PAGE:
That theme song is still the root cause for all evil in the world, though. I’ll have you yet, Moffat.

Torchwood: Television’s B-Movie

Right, before I start, I have brief plugging to do- firstly, I’ve noticed the Doctor Who articles on the Guignol have been getting tons of clicks. If you want to read more of my Doctor-Who related nonsense (which I assume is what you’re here for), I’ll be writing a beginner’s guide to Doctor Who over the next few weeks over at the excellent site Popjunk, which I’ll posting here sporadically too. And another thing- for those new to the site, hello! I run other blogs both here (that’s an interview-based site about working in the arts), and here (that’s a music blog I run with another freelance pop culture writer). Check them out because I’m a sick-ass dope writing motherfucker. We good? We’re good. 

So, Torchwood. Torchwood (an anagram of Doctor Who, and a code name for the rebooted show when it was still in the early stages of production) is a spin-off from the second series of the new Who, following the exploits of periphary character Captain Jack Harkness- 

 

Swwwwwwwwwwwwwwwwwwwwwoon.

Swwwwwwwwwwwwwwwwwwwwwoon.

 -and his band of merry upgraded extras. Basically, each epsidoe revolves around them prancing about Cardiff solving mysteries. It’s Scooby-Doo, if the gang dry-humped in the back of the Mystery Machine at the end of every episode.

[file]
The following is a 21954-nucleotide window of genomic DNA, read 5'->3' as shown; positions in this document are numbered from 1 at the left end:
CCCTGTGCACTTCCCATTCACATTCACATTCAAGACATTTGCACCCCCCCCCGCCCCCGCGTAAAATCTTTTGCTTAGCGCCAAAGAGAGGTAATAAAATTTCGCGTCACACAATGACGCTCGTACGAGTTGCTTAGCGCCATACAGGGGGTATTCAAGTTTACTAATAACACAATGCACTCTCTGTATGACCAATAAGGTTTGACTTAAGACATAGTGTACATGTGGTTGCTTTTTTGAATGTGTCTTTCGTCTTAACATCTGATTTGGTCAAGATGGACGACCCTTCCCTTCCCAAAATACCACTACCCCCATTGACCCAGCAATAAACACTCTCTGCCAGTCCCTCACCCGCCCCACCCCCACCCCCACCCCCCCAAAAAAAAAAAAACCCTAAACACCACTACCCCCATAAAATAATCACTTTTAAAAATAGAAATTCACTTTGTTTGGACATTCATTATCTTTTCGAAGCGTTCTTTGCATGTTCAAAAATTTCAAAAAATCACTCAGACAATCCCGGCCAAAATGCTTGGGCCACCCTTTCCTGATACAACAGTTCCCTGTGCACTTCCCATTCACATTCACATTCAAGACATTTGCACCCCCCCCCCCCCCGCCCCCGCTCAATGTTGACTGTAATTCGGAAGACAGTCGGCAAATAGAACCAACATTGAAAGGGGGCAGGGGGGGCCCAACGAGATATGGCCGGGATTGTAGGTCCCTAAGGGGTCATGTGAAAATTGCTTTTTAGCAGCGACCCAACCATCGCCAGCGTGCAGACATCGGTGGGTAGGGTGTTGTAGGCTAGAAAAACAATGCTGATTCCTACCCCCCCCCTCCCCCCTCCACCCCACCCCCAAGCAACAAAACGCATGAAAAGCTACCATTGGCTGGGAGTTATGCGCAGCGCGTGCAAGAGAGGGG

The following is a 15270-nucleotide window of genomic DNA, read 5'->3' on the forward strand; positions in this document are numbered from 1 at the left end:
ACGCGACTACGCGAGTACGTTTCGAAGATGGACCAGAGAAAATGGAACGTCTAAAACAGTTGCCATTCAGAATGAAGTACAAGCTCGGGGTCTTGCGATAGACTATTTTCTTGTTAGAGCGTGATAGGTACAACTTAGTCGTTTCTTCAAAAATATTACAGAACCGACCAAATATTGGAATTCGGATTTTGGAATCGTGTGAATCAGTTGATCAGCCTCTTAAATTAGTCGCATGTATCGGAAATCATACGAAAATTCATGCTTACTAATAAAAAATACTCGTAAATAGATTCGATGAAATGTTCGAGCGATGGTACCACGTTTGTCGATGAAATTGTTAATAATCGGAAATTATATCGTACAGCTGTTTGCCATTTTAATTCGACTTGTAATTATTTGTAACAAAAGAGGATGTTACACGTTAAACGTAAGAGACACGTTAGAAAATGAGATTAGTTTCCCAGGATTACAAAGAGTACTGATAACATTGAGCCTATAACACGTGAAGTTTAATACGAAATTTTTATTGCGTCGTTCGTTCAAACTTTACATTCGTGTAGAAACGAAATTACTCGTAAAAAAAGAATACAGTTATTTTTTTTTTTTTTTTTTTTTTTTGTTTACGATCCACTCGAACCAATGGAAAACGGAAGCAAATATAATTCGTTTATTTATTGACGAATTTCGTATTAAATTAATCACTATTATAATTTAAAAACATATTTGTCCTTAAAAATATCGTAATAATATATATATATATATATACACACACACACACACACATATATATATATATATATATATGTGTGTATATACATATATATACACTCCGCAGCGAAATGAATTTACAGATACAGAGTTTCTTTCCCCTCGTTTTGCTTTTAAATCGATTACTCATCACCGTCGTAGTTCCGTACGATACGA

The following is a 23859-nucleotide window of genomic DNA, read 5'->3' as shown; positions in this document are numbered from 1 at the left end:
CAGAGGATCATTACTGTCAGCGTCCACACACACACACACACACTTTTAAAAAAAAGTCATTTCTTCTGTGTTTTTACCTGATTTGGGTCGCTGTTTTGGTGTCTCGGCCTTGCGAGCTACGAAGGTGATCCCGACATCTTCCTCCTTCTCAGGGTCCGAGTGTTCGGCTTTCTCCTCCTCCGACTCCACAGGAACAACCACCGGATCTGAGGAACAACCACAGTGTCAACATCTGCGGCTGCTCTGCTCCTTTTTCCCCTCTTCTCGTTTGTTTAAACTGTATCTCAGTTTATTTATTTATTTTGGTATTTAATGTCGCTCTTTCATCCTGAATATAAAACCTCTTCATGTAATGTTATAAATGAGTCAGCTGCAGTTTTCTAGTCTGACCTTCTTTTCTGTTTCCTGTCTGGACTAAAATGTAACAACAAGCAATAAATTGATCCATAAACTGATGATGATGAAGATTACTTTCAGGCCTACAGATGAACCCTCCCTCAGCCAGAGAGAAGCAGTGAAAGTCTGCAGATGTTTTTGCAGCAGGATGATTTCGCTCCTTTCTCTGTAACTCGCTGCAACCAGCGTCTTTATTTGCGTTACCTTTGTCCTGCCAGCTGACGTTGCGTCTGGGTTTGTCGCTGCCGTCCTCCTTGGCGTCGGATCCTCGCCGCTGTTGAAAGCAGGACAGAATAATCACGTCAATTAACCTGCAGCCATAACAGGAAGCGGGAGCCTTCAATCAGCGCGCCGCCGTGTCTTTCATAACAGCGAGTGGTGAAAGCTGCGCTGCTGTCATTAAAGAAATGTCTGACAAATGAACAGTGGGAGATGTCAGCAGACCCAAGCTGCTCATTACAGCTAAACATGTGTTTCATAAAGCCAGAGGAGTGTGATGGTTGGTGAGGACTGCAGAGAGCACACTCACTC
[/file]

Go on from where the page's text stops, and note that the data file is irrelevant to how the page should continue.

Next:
Torchwood was sold as a “grown-up” Doctor Who, packed with fluid sexuality, moderately offensive swear words, and pointed blood splatter. This is usually where I would start ripping the ever-living pish out of a show of this nature-a spin-off, a “gritty redo”, Russel T Davies….

But Torchwood is great. Well, it’s not, but that’s what makes it so eminently watchable. The acting is pretty average, with John Barrowman earning particularly criticism for his portrayal of Jack (although, honestly, he’s playing a swaggering, omnisexual intergalactic space cowboy- the part needs to be inhabited, not actually acted), but it works. The cast have strong chemistry, and Eve Myles in particular (who was scooped straight out of a season one Doctor Who episode, character name and all) toes the line of audience surrogate and plain exposition machine carefully and to great effect. I’m also a huge fan of Owen, because he looks wildly strange in a way that I find momentously attractive.